We gave it an A-
Often, when plays are turned into films, people complain that they’re too “stagy.” That you can tell they were plays. Good heavens, not that! There are obviously different ways to tell stories. So if a narrative has a whiff of its theatrical origins, like Who’s Afraid of Virginia Woolf? or The Odd Couple or Glengarry Glen Ross, so what? If it’s powerful, it’s powerful. Period. Full stop. And you won’t find many films this year as powerful as Denzel Washington’s Fences.
Washington and his costar Viola Davis first wrestled with August Wilson’s great American play in a 2010 revival on Broadway. It’s a brutal piece, full of secrets and lies, foolish pride and fatherly guilt, and the unspoken compromises that couples make to keep the peace. Fences tells the story of Troy Maxson (Washington), a Pittsburgh garbageman who comes home from work every day with his pal Bono (Stephen McKinley Henderson), bone-tired, thirsty for gin, and happy to see his wife, Rose (Davis), who’s usually in the kitchen wearing an apron and a smile. It’s the ’50s, and it’s clear who the boss of the household is. And just in case it isn’t, Troy lets everyone know, including his jazz-musician son, Lyons (Russell Hornsby), whom he considers a freeloader. As Troy frequently points out in one of his blustery sermons about self-reliance, his sweat and labor are responsible for the roof over everybody’s head.
Washington, directing his first film since 2007’s The Great Debaters, doesn’t get too flashy behind the camera. And that feels right. Wilson’s characters and blue-collar milieu are so vivid, they don’t require any adornment or extra sizzle. There’s plenty of that in the rich language. As Troy holds court in his cramped backyard, railing about injustices both big (racism) and small (the baseball career that never happened), Washington gradually turns him from a stern, all-bark patriarch into something close to a monster, dashing the football-scholarship dreams of his youngest son (Jovan Adepo) and betraying Rose. Undone by his pride and anger, Troy is a tragic figure, and Washington drills into his psyche like he’s prodding an exposed nerve. Davis, as his long-suffering wife who’s been bending so long she’s ready to break, responds with a ferocious slow-building intensity — she makes you feel Rose’s anguish in your guts.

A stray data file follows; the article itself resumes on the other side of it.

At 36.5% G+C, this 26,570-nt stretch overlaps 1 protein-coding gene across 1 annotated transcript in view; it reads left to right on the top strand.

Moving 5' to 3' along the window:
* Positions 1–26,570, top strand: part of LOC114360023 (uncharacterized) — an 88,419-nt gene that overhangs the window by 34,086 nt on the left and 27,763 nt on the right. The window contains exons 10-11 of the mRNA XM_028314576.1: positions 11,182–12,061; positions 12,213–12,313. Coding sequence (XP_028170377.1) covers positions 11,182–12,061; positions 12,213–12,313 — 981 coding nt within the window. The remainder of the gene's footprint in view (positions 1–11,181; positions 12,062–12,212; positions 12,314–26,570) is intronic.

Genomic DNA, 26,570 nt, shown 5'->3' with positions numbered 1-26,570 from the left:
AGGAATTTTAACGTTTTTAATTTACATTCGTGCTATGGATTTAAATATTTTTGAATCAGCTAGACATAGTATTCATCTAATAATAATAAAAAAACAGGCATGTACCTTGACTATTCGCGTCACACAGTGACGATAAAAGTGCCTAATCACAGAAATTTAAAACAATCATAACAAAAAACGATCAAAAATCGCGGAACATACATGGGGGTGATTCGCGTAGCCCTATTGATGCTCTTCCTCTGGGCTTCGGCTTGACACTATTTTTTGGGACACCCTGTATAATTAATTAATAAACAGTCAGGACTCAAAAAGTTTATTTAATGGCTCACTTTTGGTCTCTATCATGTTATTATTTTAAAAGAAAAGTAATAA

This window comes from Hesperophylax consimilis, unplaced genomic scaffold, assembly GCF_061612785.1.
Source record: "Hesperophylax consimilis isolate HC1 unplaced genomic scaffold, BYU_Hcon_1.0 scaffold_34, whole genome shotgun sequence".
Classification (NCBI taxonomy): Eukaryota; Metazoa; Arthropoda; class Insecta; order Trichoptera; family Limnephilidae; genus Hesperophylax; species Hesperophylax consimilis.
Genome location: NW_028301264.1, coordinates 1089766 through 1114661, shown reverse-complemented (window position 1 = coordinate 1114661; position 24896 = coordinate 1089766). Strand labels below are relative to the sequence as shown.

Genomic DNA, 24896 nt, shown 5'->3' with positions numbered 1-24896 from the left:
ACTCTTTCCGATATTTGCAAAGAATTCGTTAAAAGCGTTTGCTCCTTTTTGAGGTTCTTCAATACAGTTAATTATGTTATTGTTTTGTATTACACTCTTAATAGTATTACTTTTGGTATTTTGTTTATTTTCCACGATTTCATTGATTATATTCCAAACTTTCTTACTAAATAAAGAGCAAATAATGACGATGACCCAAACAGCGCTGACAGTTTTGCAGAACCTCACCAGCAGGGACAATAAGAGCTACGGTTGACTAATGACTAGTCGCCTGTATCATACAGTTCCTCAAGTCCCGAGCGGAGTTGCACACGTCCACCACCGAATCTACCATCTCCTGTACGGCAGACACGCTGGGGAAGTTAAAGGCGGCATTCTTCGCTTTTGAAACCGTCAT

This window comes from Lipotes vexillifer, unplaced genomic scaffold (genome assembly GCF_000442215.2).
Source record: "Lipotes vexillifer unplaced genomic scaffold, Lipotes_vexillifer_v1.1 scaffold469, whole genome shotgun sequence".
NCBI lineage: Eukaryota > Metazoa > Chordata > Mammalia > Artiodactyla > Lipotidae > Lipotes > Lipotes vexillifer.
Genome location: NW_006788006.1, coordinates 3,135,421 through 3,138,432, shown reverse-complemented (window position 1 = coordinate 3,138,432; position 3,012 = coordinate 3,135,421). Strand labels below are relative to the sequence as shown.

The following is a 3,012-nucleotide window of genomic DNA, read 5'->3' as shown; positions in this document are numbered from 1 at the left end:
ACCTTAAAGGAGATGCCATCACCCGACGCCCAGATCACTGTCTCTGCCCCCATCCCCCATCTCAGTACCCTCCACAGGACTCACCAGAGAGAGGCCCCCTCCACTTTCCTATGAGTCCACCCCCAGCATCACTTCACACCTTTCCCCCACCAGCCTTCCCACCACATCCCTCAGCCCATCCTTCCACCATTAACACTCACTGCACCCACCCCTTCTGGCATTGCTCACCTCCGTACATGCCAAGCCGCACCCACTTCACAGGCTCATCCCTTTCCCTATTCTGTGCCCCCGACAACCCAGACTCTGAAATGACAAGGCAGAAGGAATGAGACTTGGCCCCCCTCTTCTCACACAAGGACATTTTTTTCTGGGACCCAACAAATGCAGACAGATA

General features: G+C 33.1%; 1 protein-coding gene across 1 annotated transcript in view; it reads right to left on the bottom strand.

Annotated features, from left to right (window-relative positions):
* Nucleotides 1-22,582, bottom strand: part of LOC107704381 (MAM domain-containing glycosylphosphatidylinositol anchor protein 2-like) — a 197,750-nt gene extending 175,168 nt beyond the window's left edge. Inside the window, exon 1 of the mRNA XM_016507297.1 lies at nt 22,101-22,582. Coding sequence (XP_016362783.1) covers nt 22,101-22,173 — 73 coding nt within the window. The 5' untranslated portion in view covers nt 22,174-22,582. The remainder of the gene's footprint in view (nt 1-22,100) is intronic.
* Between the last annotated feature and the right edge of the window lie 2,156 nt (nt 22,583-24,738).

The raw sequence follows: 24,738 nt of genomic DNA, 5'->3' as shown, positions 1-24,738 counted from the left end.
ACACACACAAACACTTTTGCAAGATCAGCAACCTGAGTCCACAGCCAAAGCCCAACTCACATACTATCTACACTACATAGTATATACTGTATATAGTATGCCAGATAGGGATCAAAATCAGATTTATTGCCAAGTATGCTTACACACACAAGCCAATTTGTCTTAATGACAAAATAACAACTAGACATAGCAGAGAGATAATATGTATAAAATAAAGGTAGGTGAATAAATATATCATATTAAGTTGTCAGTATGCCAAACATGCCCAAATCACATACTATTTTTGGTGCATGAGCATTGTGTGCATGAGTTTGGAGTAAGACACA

Wilson’s title refers to the fence that Troy is building around his backyard. It’s his way of keeping the harsh, unfair world out and protecting what’s his. But Troy can’t open his eyes — or his heart — enough to see that he’s also walling himself off from everyone who loves him. Washington and Davis’ performances do just the opposite. They invite us in to an intimate place that’s messy and painful and hard to shake. It’s as good as screen acting gets. A–